Physical activity participation amongst individuals with lower limb amputation

Jennifer Langford, Michael Dillon, Catherine Granger, Christopher Barr

    Research output: Contribution to journalArticle

    8 Citations (Scopus)

    Abstract

    Purpose: To examine physical activity participation amongst individuals with lower limb amputation. Method: Adults with lower limb amputation were convenience-sampled from a major metropolitan hospital outpatient amputee service and completed the International Physical Activity Questionnaire. Results: Seventy-two individuals (65% male), mean age 53.6 (SD = 16.8) years, who were 10.8 (SD = 12.6) years post amputation (60% transtibial) participated in the study. Thirty-eight percent of participants (n = 27) undertook “high” levels, 26% (n = 19) undertook “moderate” levels, and 36% (n = 26) undertook “low” levels of physical activity but cumulative activity levels were low. Participants most commonly undertook domestic-related activities (n = 53, 74%) and moderate-intensity activities (n = 54, 75%). Physical activity levels were found to be significantly lower amongst individuals who did not work, individuals with dysvascular amputation and individuals who lived with others. Physical activity levels showed a weak, significant, correlation to age (r s (70) = −0.259, p = 0.028) and time post amputation (r s (70) = 0.237, p = 0.049). Conclusion: This study provides clinicians with information about physical activity participation amongst individuals with lower limb amputation. The majority of participants in this study (n = 44, 61%) did not accumulate sufficient “total physical activity” to be classified as “sufficiently active” and 33% (n = 24) of participants were classified as “sedentary”.Implications for Rehabilitation Regular physical activity participation is associated with many health benefits. This study found the majority of individuals with lower limb amputation (61%) did not undertake sufficient total physical activity to be classified as “sufficiently active”. Health professionals working in rehabilitation can play an important role in encouraging individuals to increase physical activity participation. The study’s findings may guide health professionals on where to direct their focus to promote increased physical activity participation amongst individuals with lower limb amputation.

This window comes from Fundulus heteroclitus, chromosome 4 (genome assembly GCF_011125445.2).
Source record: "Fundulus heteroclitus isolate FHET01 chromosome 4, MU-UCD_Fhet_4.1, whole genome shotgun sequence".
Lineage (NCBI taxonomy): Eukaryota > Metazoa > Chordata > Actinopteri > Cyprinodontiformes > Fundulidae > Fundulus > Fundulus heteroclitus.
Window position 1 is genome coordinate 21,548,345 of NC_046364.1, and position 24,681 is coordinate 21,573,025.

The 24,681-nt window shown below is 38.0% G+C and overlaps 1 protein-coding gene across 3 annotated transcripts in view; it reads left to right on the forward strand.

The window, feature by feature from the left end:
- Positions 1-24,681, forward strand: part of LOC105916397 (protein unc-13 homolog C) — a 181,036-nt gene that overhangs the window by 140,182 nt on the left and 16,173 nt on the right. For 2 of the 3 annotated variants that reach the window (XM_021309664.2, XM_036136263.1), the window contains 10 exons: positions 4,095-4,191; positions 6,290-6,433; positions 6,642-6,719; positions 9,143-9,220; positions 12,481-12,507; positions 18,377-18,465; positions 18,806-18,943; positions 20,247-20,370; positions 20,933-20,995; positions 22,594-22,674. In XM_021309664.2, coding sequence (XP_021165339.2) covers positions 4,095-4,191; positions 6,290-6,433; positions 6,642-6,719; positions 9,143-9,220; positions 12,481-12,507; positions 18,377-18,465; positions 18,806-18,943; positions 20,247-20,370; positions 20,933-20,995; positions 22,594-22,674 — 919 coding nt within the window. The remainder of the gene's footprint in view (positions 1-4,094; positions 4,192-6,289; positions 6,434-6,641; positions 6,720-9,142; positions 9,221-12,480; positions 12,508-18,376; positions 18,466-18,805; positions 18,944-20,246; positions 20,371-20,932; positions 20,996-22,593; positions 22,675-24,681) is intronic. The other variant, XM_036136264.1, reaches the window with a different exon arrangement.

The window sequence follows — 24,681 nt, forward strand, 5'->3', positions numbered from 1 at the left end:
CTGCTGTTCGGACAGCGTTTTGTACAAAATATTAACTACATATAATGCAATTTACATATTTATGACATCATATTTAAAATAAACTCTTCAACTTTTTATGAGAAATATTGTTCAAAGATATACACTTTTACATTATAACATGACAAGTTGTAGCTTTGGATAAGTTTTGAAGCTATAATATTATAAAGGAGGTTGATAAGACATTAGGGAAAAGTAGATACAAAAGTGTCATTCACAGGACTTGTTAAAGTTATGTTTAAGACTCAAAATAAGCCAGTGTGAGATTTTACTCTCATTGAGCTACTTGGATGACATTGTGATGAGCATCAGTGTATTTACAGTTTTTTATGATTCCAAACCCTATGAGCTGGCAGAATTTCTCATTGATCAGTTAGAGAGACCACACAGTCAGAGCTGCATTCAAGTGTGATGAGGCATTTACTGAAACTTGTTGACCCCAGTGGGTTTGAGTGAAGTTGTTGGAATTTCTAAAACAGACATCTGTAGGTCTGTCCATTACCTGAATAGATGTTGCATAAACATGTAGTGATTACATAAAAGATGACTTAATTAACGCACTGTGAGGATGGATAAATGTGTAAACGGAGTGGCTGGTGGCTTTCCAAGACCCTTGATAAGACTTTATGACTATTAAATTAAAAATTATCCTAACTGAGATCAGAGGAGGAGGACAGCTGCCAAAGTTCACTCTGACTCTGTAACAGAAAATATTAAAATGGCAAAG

Original languageEnglish
    Pages (from-to)1063-1070
    Number of pages8
    JournalDisability and Rehabilitation
    Volume41
    Issue number9
    DOIs
    Publication statusE-pub ahead of print - 2018

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